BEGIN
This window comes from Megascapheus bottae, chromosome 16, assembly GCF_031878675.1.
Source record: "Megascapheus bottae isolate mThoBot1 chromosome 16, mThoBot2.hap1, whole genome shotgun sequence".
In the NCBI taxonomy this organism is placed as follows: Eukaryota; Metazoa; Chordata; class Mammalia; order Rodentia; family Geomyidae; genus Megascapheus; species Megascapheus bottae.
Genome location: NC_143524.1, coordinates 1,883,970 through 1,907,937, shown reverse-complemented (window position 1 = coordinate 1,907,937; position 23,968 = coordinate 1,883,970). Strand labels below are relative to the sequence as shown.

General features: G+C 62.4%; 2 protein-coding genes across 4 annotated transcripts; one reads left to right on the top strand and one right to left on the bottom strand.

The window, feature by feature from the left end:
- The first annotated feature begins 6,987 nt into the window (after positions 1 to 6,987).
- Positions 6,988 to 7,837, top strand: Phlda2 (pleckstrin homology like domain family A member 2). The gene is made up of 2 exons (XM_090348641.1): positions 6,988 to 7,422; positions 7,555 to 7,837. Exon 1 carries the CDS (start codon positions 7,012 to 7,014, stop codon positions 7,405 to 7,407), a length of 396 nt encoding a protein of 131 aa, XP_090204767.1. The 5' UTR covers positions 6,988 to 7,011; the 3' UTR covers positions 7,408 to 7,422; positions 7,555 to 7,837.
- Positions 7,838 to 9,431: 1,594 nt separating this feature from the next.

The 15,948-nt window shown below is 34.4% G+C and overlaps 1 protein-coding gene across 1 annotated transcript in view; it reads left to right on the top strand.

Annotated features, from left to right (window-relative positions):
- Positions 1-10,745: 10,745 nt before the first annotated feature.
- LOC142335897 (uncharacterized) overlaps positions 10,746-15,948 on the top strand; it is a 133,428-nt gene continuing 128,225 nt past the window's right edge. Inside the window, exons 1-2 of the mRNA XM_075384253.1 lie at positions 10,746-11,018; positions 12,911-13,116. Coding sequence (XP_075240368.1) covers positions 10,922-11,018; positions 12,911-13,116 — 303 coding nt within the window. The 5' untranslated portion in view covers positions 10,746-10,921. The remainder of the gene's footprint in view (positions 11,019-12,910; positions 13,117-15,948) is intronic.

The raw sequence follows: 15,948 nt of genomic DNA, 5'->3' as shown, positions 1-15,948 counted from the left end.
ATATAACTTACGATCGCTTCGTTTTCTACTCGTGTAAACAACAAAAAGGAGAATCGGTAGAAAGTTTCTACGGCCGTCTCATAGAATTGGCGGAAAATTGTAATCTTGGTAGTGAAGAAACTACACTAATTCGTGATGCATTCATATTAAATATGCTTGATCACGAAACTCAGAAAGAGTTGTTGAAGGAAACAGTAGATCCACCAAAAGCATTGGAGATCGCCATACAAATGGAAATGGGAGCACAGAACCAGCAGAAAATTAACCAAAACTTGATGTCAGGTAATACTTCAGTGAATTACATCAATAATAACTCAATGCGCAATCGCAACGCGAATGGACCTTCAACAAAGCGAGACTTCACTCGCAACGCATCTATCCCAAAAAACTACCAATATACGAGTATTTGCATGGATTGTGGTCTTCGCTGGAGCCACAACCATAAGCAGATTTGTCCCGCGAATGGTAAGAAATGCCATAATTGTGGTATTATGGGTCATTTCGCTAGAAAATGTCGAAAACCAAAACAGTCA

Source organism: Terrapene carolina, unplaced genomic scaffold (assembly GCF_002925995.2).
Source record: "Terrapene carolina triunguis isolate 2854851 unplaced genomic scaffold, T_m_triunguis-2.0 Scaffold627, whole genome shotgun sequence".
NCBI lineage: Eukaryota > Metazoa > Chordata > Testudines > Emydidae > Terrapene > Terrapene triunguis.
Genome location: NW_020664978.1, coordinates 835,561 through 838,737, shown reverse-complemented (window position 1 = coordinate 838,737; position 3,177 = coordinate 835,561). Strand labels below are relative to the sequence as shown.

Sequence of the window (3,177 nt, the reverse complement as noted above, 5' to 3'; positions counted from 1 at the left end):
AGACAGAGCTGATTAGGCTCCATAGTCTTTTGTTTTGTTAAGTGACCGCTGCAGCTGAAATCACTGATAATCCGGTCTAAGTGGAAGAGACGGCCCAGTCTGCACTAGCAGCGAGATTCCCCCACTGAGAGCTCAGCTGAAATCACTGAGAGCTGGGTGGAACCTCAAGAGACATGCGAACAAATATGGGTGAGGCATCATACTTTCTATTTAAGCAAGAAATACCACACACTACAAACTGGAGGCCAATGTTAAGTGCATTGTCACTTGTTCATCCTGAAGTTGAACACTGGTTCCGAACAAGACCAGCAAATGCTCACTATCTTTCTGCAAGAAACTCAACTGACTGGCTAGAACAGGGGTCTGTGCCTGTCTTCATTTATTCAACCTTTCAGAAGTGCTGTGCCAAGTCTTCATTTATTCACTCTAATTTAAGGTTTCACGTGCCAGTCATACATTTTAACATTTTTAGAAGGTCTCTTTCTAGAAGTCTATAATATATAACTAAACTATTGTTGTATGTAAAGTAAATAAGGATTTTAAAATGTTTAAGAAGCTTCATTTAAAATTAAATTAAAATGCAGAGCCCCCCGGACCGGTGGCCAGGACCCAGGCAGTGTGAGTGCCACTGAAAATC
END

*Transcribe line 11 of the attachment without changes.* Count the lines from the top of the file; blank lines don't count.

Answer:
Annotated features, from left to right (window-relative positions):